R.I.P the aux input, the epitome of audio convenience; I already miss it

JBL Go 2 in blue showing aux input and microUSB port
(Image credit: What Hi-Fi?)

Last year saw the sun set on several technologies. Netflix’s postal DVD service finally gave in to video streaming, Google’s AR glasses were laid to rest (again) following an ill-fated resurrection, and Amazon’s Halo fitness device division met a miserable end having hardly gotten off the ground. Most significantly perhaps, Apple’s Lightning connector lost its battle against, well, the EU, consequently succumbing to the universal USB-C. But that wasn’t the only port we have had to wave goodbye to in recent months…

Having hung on for dear life ever since smartphones snubbed the headphone jack for Bluetooth (the iPhone 7 was the first to in 2016), the resilient 3.5mm auxiliary input for audio devices is seemingly, finally, dead and awaiting burial. And I would like to propose that its epitaph reads: "In loving and grateful memory of the aux port. Gone too soon. Our lives are poorer without you."

Born as a 'miniature' successor to the 6.35mm connector that had been around since the late 1800s, the 3.5mm 'mini-plug' connector arrived in the 1950s to connect headphones to transistor radios, and it spent the next 60 or so years riding the wave that was personal audio listening, spearheaded first by radio, then the Walkman and iPod, right up to the smartphone. They all connected to headphones via 3.5mm port means, and so it also became the world's most popular wired input type for computer and portable speakers and more mature hi-fi offerings.

But while the 3.5mm aux input has been continuing to enjoy life on Bluetooth speakers, audio components and in cars, its presence on such devices is increasingly uncommon; the Museum for Obsolete Technology is knocking loudly at its door.

JBL Flip 6

JBL's Flip 6, sporting the increasingly common USB-C input (Image credit: What Hi-Fi?)

From our pick of the eight best Bluetooth speakers, just two feature an aux input – and both of those models were launched between three and five years ago. Of the seven best wi-fi speakers, there is only one. Admittedly, Amazon’s Echo remains committed – but our favourite JBL Bluetooth speakers have recently got rid; Sonos, Bose and Bang & Olufsen are also heading down the USB-C but no aux route, and cars have been phasing it out for years. Aux inputs are few and far between on new hi-fi equipment these days too, though I am happy to see one on the occasional all-in-one or radio system, such as the Revo SuperConnect Stereo.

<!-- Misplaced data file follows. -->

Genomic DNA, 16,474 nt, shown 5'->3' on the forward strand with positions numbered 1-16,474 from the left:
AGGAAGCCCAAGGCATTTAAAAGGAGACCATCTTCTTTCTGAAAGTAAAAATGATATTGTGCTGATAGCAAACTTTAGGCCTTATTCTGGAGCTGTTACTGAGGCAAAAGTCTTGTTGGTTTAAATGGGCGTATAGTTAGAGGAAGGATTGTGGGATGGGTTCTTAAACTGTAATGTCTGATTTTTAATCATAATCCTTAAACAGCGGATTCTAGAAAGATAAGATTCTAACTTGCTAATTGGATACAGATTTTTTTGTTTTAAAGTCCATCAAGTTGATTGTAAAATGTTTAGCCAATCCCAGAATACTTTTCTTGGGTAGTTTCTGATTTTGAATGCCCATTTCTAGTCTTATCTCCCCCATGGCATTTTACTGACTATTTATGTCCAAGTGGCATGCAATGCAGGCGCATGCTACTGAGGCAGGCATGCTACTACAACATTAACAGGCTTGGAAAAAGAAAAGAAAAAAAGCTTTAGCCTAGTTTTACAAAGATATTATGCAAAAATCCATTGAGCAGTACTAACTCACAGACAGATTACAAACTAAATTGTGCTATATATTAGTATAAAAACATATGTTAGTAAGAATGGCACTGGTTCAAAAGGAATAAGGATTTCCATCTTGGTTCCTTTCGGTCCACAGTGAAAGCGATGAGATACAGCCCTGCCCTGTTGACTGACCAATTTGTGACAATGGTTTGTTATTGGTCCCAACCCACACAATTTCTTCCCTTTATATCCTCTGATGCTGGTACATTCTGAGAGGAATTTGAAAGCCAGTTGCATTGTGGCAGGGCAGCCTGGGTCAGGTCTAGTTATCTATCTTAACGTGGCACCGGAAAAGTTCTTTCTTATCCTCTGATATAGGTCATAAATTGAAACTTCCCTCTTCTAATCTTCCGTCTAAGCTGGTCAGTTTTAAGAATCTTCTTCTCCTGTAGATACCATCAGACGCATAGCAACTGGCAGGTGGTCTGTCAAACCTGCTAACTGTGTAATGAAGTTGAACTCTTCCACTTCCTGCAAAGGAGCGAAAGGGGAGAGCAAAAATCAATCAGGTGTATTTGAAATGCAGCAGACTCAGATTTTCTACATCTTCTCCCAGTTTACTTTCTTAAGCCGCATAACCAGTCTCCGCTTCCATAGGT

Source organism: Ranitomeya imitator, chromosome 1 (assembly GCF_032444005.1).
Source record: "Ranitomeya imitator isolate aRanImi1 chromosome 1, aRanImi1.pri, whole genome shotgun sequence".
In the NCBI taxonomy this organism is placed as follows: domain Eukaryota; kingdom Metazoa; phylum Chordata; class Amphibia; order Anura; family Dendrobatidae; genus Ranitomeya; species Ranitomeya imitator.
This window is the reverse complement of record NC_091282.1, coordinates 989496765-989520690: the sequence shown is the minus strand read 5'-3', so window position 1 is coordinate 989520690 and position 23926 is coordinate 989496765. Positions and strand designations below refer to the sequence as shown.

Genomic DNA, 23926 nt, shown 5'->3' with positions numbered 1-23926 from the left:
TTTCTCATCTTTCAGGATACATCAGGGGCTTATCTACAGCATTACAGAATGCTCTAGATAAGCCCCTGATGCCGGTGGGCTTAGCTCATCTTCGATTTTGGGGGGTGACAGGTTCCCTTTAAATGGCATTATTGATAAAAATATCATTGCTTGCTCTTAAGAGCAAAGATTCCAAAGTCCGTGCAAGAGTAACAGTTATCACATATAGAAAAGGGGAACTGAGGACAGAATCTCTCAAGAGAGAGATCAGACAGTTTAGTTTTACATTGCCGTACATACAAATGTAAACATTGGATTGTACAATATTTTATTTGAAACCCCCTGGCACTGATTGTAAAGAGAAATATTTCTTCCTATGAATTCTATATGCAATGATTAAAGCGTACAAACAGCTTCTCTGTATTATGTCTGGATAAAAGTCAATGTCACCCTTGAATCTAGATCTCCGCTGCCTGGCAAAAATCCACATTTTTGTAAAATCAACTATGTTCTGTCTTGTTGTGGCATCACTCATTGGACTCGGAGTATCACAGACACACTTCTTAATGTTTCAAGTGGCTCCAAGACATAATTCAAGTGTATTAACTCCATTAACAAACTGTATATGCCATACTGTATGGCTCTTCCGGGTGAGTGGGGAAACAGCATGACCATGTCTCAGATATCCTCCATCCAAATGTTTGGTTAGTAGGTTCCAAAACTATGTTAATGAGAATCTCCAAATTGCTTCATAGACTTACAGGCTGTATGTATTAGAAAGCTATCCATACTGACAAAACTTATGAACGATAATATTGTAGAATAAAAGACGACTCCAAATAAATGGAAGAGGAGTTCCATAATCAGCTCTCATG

Much more than any previous year, 2023 seemed to be the year of new consumer electronics audio devices omitting the aux input from their specification sheets once and for all. It is not present on the new Ultimate Ears Epicboom or Wonderboom 3, the JBL Charge 5 Wi-Fi, Sonos Move 2 or Ruark Audio R410 all-in-one, to mention a handful of recent releases. The final nail in the coffin is being hammered in.

That’s okay, though. Or, I should say, that will be okay. An era of grand-scale USB-C adoption will help with electronics-spanning compatibility and cable waste, even if wired headphones will probably stay rooted to the headphone jack, and forever have to grapple with some sort of adaptor for use with today’s aux-free portable audio sources. But right now, in this crossover period, we are in a limbo where you would be lucky to be able to stick one cable into everything you own, new and old, without needing an adaptor. Can anyone be bothered to DJ-swap at gatherings anymore? Bluetooth pairing isn't as seamless as just sticking a cable in, even if theory says it should be, and that USB-C cable dangling from your new wireless speaker gets you only as far as the first iPhone user who doesn't have the latest (USB-C-toting) iPhone 15.

The ubiquity of the aux connection made it all so easy. The simplicity of knowing that one 3.5mm double-ended cable would work between pretty much any phone/audio source and any headphone/portable speaker you could buy – and you wouldn't require an internet signal or have to worry about Bluetooth pairing – was in hindsight the epitome of audio convenience. But give USB-C adoption a couple more years and I am confident we will be close to getting back there.


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Becky Roberts

Becky is the managing editor of What Hi-Fi? and, since her recent move to Melbourne, also the editor of Australian Hi-Fi magazine. During her 10 years in the hi-fi industry, she has been fortunate enough to travel the world to report on the biggest and most exciting brands in hi-fi and consumer tech (and has had the jetlag and hangovers to remember them by). In her spare time, Becky can often be found running, watching Liverpool FC and horror movies, and hunting for gluten-free cake.

  • LGW Bailey
    New Samsung phones and tablets do not seem to allow a dongle+3.5mm jack headphones, I had to buy a Samsung usbc wired head phone. Not ideal. Is it because usb c is digital and 3.5mm is analogue? Any thoughts or views?
  • chomp35
    Can we be clear on a headline detail? That 3.5mm jack that we all miss on our phones is generally an output not an input. I know some ttrs can do both but it confuses me to hear it described as an input.